The California Public Utilities Commission (“CPUC”) issued a decision modifying its Self-Generation Incentive Program primarily to base the incentive it provides for the development and commercialization of new distributed generation technologies on greenhouse gas (GHG) reductions and not on financial need or the cost-effectiveness of the technology.

All in all, these rules seem to be aimed at ensuring more diversity in what technologies and manufacturers receive incentives and ensuring that the technologies that are funded actually perform as initially estimated.  Time will tell how it works out.

By changing the eligibility criteria, the CPUC has allowed technologies that have an on-site emission rate lower than 379 kg CO2/MWh to be eligible for the incentive.  CARB’s calculation of the emission rate of electricity purchased from the grid is 437 Kg CO2/MWh– the CPUC took that and adjusted it by 20% to account for the renewables purchased under the RPS program (the CPUC foreshadows that future adjustment to 33% could happen to account for SB 2X).

Renewable and waste heat capture technologies (wind turbines, bottoming-cycle combined heat and power, pressure reduction turbines) will receive an incentive of $1.25/W; conventional combined heat and power will receive an incentive of $.50/W; and emerging technologies like advanced energy storage and biogas will receive an incentive of $2/W, and fuel cell will receive higher incentives of $2.25/W.

Another important change is that the incentive will now be paid 50% up-front, and the other 50% as a performance-based incentive based on the generation.  Projects under 30 kW will receive their entire incentive upfront.

The incentive will decline 10% per year for emerging technologies and 5% per year for all other technologies beginning 1/1/2013.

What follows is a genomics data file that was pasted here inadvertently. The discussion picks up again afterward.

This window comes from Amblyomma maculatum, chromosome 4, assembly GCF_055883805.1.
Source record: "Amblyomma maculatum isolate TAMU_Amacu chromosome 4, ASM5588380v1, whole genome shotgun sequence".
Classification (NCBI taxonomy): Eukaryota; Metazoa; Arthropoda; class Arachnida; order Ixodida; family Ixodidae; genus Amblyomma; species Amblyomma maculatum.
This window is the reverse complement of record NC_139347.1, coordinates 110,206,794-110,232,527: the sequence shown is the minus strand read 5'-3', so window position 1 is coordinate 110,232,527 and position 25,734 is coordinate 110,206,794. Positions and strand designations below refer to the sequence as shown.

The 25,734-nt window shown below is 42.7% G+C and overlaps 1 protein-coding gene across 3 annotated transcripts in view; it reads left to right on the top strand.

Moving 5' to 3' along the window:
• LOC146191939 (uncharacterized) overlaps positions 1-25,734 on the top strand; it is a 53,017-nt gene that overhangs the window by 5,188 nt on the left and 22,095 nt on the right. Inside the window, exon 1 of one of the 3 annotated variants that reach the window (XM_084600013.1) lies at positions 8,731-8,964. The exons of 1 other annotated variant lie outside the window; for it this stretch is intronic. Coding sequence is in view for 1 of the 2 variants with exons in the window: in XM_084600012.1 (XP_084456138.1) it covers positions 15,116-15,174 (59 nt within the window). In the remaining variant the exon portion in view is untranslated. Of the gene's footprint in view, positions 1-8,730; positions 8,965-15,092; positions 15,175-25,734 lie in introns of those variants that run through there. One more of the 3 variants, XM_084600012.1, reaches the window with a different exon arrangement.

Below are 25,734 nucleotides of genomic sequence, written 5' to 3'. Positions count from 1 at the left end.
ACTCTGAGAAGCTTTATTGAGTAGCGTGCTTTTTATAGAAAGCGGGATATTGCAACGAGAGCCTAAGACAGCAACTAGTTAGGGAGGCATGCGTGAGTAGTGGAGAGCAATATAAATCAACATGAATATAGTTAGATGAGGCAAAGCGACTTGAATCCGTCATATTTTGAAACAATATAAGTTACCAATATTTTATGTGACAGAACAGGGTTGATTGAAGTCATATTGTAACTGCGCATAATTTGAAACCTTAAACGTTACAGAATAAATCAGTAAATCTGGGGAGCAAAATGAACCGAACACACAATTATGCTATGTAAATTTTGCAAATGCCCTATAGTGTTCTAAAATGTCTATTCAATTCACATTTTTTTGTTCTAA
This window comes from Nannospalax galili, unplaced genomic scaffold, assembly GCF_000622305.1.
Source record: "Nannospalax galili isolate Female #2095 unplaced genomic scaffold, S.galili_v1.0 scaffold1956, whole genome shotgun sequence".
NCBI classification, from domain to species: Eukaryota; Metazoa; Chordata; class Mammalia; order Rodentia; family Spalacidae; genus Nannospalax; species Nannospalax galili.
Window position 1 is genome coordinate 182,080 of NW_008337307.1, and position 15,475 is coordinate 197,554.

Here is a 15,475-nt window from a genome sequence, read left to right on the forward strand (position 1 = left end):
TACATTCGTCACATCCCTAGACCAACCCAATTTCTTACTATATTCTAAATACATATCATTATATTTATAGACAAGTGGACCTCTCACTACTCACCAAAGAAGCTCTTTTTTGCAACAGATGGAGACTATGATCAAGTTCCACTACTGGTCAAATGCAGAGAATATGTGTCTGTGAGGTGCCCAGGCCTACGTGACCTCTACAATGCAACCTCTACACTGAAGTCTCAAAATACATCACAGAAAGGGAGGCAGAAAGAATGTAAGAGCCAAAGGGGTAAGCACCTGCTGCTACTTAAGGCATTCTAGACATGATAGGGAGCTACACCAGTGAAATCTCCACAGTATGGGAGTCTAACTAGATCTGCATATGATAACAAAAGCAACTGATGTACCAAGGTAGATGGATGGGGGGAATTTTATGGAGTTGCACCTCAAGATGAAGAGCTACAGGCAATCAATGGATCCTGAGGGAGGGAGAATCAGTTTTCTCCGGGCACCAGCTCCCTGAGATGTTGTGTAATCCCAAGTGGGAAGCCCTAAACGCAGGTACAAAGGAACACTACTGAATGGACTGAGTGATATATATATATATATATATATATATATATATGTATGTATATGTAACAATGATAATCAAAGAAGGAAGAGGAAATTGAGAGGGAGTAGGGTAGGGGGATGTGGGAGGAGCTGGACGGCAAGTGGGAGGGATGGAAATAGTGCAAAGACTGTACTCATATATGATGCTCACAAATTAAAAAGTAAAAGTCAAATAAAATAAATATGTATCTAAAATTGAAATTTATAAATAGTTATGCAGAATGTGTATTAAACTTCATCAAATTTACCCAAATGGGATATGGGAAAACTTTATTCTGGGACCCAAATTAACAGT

For the most part, there is no longer any minimum or maximum size restrictions for projects receiving incentives as long as the project meets onsite load.  However, no more than 40% of the annual statewide budget will be allocated to any single manufacturer’s technology.  Furthermore, the maximum project incentive is $5 million and the SGIP incentive can only amount to the percentage of a project costs equal to 1-the % of available investment tax credit-.4 (this is to ensure that applicants generally have to pay a minimum of 40% of the total costs of the project).

There are a number of nuances to all of these rules, but they will eventually be laid out whenever the SGIP handbook is updated by the program administrators and the program goes back into effect.  Perhaps the most contentious will be the measurement requirements for new projects — will have a significant effect on the 50% of the incentive that is now performance-based.   Look for a number of protests/responses to the program administrators’ attempt to update the SGIP handbook.

All of the handbook revisions should be submitted to the CPUC by the program administrators in two tranches in 30 and 60 days.   After the CPUC approves these revisions (unknown how long that will take, and is likely to take some time given the complexity of the program and the number of changes) , the SGIP program will resume.